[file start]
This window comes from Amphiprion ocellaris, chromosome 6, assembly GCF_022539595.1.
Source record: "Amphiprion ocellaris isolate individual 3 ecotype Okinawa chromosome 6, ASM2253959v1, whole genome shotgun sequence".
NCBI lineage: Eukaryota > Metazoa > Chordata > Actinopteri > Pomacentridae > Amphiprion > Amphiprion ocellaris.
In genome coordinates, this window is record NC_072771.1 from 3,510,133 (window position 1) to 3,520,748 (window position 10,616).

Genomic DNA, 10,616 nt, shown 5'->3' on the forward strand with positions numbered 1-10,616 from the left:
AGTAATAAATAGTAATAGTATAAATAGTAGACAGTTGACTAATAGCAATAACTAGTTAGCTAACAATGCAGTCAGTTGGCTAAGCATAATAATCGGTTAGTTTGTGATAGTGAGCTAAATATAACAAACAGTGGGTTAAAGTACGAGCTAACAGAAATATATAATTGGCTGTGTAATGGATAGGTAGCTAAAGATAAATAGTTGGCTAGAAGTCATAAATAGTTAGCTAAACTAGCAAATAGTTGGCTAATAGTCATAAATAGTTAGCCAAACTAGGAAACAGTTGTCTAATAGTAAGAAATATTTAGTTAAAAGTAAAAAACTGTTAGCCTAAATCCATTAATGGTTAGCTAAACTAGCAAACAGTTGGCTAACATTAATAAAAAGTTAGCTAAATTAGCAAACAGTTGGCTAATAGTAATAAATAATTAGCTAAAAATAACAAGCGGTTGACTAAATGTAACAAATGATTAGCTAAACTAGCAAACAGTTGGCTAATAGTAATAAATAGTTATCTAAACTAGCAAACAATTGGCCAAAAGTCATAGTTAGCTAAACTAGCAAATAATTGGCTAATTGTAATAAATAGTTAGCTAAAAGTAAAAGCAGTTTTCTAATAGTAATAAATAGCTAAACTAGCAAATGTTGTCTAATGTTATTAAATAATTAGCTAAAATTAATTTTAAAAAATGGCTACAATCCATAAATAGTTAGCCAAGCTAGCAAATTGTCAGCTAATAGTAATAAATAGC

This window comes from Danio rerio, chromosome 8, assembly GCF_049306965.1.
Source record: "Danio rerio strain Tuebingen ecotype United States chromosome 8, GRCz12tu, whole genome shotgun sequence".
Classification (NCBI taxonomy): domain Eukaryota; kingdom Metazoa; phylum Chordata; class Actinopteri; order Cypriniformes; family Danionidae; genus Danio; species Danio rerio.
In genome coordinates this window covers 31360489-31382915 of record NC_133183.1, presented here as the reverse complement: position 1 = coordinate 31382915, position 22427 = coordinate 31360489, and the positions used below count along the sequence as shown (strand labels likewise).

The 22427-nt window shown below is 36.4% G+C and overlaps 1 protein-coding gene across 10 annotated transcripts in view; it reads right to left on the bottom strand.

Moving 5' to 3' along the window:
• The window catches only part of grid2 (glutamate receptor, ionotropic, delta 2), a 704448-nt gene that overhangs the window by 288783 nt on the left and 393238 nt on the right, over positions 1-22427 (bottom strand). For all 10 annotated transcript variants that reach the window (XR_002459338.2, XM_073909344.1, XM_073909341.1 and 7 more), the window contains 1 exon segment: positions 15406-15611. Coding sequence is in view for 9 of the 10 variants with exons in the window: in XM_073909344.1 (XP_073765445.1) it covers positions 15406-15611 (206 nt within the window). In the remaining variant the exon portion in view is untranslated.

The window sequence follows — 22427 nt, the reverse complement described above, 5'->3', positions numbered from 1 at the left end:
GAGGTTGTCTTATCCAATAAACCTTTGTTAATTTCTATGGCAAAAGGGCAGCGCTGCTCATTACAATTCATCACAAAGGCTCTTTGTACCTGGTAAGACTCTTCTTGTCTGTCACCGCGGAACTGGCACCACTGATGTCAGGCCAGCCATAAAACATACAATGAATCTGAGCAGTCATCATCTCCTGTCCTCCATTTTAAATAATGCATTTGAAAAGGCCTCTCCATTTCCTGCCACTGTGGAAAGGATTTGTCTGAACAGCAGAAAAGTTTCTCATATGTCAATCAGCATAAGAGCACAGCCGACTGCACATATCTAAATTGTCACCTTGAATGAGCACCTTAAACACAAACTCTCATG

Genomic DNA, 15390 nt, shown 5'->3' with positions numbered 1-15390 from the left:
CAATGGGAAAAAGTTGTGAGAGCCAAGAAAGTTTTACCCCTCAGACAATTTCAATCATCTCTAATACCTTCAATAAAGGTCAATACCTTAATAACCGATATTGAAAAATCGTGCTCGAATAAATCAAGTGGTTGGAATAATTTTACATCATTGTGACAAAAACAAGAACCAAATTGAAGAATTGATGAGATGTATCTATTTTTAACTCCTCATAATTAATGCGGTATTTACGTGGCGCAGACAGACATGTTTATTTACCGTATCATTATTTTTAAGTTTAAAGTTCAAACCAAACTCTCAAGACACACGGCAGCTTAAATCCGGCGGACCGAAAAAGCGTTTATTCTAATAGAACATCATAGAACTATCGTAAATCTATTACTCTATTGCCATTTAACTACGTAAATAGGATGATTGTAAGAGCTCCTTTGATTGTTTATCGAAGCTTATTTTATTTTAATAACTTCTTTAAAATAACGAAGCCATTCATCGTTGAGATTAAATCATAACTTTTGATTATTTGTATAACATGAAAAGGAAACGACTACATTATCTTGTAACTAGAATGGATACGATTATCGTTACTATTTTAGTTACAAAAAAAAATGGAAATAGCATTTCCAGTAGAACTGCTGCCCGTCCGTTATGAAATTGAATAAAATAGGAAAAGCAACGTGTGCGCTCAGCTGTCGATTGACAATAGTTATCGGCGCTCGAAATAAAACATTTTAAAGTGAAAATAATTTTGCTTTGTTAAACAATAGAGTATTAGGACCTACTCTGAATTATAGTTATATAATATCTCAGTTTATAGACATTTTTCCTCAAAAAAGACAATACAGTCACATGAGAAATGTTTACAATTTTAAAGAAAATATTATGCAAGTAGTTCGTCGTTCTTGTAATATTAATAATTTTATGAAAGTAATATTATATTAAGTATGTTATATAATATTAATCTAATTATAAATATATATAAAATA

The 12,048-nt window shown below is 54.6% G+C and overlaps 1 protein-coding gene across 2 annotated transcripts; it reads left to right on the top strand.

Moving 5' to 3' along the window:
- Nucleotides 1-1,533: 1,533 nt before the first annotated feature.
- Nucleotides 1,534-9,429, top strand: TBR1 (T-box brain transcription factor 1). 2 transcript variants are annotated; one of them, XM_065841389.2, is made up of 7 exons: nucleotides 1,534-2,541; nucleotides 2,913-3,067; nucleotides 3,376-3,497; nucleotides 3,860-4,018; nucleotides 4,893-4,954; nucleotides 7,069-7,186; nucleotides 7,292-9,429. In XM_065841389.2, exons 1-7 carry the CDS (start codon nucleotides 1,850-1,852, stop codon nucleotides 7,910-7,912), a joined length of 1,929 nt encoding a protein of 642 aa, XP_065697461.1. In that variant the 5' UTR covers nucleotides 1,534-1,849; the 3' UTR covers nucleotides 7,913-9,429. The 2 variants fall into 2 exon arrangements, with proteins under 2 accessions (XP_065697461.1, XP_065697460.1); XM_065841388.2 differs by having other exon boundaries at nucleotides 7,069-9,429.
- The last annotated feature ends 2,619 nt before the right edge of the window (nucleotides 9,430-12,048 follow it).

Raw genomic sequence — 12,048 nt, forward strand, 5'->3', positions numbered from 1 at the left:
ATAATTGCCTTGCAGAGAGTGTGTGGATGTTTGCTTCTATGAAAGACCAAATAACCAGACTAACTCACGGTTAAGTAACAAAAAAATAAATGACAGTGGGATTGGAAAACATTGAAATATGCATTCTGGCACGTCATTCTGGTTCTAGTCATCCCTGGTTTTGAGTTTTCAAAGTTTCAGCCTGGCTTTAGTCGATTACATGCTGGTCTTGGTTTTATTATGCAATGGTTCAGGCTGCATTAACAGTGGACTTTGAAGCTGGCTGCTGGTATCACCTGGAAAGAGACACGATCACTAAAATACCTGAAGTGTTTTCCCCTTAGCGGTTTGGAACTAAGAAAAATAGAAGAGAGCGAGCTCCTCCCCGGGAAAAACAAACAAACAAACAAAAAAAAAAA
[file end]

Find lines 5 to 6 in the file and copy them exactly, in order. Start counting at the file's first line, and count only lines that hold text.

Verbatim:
Genomic DNA, 10,616 nt, shown 5'->3' on the forward strand with positions numbered 1-10,616 from the left:
AGTAATAAATAGTAATAGTATAAATAGTAGACAGTTGACTAATAGCAATAACTAGTTAGCTAACAATGCAGTCAGTTGGCTAAGCATAATAATCGGTTAGTTTGTGATAGTGAGCTAAATATAACAAACAGTGGGTTAAAGTACGAGCTAACAGAAATATATAATTGGCTGTGTAATGGATAGGTAGCTAAAGATAAATAGTTGGCTAGAAGTCATAAATAGTTAGCTAAACTAGCAAATAGTTGGCTAATAGTCATAAATAGTTAGCCAAACTAGGAAACAGTTGTCTAATAGTAAGAAATATTTAGTTAAAAGTAAAAAACTGTTAGCCTAAATCCATTAATGGTTAGCTAAACTAGCAAACAGTTGGCTAACATTAATAAAAAGTTAGCTAAATTAGCAAACAGTTGGCTAATAGTAATAAATAATTAGCTAAAAATAACAAGCGGTTGACTAAATGTAACAAATGATTAGCTAAACTAGCAAACAGTTGGCTAATAGTAATAAATAGTTATCTAAACTAGCAAACAATTGGCCAAAAGTCATAGTTAGCTAAACTAGCAAATAATTGGCTAATTGTAATAAATAGTTAGCTAAAAGTAAAAGCAGTTTTCTAATAGTAATAAATAGCTAAACTAGCAAATGTTGTCTAATGTTATTAAATAATTAGCTAAAATTAATTTTAAAAAATGGCTACAATCCATAAATAGTTAGCCAAGCTAGCAAATTGTCAGCTAATAGTAATAAATAGC